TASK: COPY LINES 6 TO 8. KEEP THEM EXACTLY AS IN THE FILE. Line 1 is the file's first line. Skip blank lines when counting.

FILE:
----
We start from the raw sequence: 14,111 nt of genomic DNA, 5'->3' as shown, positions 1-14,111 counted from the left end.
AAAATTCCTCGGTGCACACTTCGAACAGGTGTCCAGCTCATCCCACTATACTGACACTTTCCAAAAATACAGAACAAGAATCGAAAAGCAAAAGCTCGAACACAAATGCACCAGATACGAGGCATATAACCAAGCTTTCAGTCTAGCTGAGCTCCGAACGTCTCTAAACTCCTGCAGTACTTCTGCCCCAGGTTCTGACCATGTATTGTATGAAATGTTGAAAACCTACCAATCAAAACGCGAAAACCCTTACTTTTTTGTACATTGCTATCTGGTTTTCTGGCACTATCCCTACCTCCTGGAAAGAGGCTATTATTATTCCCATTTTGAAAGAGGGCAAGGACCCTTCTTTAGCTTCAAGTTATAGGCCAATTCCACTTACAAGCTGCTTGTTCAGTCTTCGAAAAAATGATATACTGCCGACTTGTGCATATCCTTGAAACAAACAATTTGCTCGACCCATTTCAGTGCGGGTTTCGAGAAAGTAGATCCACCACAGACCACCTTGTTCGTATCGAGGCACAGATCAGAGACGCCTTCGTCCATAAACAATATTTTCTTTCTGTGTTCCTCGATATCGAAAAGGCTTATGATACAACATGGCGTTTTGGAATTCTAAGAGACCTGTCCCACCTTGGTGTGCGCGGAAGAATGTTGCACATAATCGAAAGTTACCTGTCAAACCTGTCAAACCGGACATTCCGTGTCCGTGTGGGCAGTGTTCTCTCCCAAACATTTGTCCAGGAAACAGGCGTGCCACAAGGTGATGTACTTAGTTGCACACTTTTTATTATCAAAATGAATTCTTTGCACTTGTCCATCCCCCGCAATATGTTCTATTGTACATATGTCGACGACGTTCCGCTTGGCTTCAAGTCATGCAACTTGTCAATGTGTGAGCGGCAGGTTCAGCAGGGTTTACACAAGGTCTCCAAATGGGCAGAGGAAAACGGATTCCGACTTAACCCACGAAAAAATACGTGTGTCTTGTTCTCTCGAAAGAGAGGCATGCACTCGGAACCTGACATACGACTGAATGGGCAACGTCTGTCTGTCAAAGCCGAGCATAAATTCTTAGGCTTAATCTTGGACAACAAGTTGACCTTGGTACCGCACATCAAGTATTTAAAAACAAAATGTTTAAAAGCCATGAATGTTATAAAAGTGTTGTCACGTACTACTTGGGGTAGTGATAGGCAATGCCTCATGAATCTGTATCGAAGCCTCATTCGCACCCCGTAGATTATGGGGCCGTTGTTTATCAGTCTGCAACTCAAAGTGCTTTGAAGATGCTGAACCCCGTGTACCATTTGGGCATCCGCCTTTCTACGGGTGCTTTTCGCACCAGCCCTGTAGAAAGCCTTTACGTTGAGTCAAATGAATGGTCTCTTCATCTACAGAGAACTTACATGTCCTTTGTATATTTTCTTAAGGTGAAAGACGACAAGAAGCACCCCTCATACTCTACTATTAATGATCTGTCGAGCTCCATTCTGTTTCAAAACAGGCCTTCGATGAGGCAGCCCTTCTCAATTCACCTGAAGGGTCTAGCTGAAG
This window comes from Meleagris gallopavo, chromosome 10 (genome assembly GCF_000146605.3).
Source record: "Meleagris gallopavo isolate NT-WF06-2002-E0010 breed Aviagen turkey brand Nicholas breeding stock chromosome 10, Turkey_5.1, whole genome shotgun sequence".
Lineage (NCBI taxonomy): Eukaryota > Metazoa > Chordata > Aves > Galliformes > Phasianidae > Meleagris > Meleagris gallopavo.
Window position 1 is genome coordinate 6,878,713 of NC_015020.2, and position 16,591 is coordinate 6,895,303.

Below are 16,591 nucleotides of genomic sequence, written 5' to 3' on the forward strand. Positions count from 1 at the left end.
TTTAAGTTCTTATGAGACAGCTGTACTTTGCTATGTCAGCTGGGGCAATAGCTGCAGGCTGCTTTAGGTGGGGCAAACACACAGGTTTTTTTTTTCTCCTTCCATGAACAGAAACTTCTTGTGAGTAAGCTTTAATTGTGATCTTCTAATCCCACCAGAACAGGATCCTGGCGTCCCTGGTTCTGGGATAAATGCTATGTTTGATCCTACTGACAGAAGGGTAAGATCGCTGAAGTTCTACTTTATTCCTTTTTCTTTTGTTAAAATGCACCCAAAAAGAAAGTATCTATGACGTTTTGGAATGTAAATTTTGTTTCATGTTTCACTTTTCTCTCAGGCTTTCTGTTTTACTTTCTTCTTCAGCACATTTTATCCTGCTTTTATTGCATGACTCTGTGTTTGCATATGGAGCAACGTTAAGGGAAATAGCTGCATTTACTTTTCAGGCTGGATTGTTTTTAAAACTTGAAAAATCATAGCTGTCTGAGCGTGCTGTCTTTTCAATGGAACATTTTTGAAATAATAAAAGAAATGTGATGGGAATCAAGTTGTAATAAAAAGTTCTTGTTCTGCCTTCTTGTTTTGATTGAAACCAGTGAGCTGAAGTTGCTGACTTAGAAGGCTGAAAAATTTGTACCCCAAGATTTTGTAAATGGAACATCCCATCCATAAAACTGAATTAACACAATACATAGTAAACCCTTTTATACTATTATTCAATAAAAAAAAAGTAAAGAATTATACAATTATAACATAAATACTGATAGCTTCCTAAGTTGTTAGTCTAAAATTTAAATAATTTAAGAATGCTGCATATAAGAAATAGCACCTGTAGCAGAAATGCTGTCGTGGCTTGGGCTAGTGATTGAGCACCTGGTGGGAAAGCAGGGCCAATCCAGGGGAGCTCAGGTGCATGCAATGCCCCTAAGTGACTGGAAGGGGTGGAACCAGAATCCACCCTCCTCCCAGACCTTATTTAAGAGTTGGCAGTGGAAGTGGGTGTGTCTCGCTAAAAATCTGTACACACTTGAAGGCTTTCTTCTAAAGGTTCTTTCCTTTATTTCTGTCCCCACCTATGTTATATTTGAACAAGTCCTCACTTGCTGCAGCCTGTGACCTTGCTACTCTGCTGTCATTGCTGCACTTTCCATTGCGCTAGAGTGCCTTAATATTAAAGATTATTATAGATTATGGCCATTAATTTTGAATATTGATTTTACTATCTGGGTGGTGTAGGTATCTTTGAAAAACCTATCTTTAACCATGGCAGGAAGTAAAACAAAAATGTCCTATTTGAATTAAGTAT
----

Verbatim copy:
Window position 1 is genome coordinate 6,878,713 of NC_015020.2, and position 16,591 is coordinate 6,895,303.

Below are 16,591 nucleotides of genomic sequence, written 5' to 3' on the forward strand. Positions count from 1 at the left end.
TTTAAGTTCTTATGAGACAGCTGTACTTTGCTATGTCAGCTGGGGCAATAGCTGCAGGCTGCTTTAGGTGGGGCAAACACACAGGTTTTTTTTTTCTCCTTCCATGAACAGAAACTTCTTGTGAGTAAGCTTTAATTGTGATCTTCTAATCCCACCAGAACAGGATCCTGGCGTCCCTGGTTCTGGGATAAATGCTATGTTTGATCCTACTGACAGAAGGGTAAGATCGCTGAAGTTCTACTTTATTCCTTTTTCTTTTGTTAAAATGCACCCAAAAAGAAAGTATCTATGACGTTTTGGAATGTAAATTTTGTTTCATGTTTCACTTTTCTCTCAGGCTTTCTGTTTTACTTTCTTCTTCAGCACATTTTATCCTGCTTTTATTGCATGACTCTGTGTTTGCATATGGAGCAACGTTAAGGGAAATAGCTGCATTTACTTTTCAGGCTGGATTGTTTTTAAAACTTGAAAAATCATAGCTGTCTGAGCGTGCTGTCTTTTCAATGGAACATTTTTGAAATAATAAAAGAAATGTGATGGGAATCAAGTTGTAATAAAAAGTTCTTGTTCTGCCTTCTTGTTTTGATTGAAACCAGTGAGCTGAAGTTGCTGACTTAGAAGGCTGAAAAATTTGTACCCCAAGATTTTGTAAATGGAACATCCCATCCATAAAACTGAATTAACACAATACATAGTAAACCCTTTTATACTATTATTCAATAAAAAAAAAGTAAAGAATTATACAATTATAACATAAATACTGATAGCTTCCTAAGTTGTTAGTCTAAAATTTAAATAATTTAAGAATGCTGCATATAAGAAATAGCACCTGTAGCAGAAATGCTGTCGTGGCTTGGGCTAGTGATTGAGCACCTGGTGGGAAAGCAGGGCCAATCCAGGGGAGCTCAGGTGCATGCAATGCCCCTAAGTGACTGGAAGGGGTGGAACCAGAATCCACCCTCCTCCCAGACCTTATTTAAGAGTTGGCAGTGGAAGTGGGTGTGTCTCGCTAAAAATCTGTACACACTTGAAGGCTTTCTTCTAAAGGTTCTTTCCTTTATTTCTGTCCCCACCTATGTTATATTTGAACAAGTCCTCACTTGCTGCAGCCTGTGACCTTGCTACTCTGCTGTCATTGCTGCACTTTCCATTGCGCTAGAGTGCCTTAATATTAAAGATTATTATAGATTATGGCCATTAATTTTGAATATTGATTTTACTATCTGGGTGGTGTAGGTATCTTTGAAAAACCTATCTTTAACCATGGCAGGAAGTAAAACAAAAATGTCCTATTTGAATTAAGTAT